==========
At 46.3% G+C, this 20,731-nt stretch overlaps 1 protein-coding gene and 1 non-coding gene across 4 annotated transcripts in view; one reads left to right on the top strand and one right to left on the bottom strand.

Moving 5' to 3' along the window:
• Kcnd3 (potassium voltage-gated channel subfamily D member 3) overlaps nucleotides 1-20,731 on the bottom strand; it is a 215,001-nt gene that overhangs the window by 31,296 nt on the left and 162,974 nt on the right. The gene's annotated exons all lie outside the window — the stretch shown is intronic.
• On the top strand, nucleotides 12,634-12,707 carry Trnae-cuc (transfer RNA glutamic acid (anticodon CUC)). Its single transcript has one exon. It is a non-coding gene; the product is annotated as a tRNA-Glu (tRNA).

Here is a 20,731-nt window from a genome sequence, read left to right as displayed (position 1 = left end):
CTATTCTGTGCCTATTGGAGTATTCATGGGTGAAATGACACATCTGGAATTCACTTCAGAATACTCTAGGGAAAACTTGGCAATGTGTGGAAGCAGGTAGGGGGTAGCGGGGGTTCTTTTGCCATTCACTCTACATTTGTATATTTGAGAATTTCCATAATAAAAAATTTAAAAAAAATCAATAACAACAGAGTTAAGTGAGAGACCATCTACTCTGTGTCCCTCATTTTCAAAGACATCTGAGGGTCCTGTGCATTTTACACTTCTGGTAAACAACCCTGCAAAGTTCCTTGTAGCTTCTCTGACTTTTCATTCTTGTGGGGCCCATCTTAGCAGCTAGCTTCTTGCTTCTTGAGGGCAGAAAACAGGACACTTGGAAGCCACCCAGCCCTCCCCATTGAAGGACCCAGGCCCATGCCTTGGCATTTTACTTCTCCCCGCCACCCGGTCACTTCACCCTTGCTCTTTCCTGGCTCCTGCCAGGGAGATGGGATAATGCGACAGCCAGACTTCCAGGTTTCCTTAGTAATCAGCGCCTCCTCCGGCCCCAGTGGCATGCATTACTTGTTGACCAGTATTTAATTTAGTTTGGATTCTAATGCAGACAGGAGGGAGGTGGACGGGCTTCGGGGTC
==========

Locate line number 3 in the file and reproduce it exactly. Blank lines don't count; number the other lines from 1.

• Kcnd3 (potassium voltage-gated channel subfamily D member 3) overlaps nucleotides 1-20,731 on the bottom strand; it is a 215,001-nt gene that overhangs the window by 31,296 nt on the left and 162,974 nt on the right. The gene's annotated exons all lie outside the window — the stretch shown is intronic.